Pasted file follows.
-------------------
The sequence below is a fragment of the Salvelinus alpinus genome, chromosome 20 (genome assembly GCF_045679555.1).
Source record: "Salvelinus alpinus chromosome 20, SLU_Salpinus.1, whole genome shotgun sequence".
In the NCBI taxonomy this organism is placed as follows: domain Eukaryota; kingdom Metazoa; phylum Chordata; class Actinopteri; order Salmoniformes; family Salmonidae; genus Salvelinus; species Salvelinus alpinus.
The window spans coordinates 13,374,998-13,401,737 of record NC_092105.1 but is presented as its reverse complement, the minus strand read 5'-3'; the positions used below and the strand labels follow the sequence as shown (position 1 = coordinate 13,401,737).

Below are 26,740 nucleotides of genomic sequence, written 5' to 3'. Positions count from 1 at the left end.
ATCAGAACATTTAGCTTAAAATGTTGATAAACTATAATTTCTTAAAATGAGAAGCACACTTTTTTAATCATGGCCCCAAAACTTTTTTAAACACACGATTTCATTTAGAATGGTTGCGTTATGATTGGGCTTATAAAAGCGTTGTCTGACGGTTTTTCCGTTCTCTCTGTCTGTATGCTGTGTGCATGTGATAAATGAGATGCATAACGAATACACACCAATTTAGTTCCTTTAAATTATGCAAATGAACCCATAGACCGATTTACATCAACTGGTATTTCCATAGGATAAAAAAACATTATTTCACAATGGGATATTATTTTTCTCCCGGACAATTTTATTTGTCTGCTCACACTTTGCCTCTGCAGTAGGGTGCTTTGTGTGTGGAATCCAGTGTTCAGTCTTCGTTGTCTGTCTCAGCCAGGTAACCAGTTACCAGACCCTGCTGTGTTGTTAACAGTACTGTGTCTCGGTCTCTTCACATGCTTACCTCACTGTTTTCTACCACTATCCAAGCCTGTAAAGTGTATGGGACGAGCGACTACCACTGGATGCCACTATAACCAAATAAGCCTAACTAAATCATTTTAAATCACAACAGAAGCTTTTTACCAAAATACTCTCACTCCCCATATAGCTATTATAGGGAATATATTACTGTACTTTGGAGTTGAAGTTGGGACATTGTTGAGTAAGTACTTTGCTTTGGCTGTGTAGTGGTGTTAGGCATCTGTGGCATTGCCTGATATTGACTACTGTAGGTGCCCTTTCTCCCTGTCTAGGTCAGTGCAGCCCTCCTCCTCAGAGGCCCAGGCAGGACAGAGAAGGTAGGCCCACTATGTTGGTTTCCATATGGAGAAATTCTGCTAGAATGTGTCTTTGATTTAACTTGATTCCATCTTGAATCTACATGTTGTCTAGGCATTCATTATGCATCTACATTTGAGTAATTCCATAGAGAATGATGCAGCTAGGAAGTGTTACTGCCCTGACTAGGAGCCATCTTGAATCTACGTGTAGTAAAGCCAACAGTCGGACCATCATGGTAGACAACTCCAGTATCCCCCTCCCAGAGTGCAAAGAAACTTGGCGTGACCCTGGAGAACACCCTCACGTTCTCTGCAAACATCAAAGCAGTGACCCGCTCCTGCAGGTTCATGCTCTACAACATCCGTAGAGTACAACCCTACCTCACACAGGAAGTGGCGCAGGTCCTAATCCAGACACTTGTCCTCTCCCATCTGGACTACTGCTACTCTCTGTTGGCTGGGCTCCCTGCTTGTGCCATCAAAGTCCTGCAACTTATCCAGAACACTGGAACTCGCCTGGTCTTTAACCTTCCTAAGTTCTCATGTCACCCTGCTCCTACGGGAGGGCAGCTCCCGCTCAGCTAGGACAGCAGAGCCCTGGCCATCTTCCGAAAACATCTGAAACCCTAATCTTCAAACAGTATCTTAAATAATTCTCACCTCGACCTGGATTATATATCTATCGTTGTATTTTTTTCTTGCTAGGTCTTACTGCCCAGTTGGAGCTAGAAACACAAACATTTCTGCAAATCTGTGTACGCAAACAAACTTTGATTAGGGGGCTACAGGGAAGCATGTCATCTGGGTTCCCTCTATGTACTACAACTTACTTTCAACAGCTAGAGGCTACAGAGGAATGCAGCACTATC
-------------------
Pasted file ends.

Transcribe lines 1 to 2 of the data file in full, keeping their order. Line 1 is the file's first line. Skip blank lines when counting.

The sequence below is a fragment of the Salvelinus alpinus genome, chromosome 20 (genome assembly GCF_045679555.1).
Source record: "Salvelinus alpinus chromosome 20, SLU_Salpinus.1, whole genome shotgun sequence".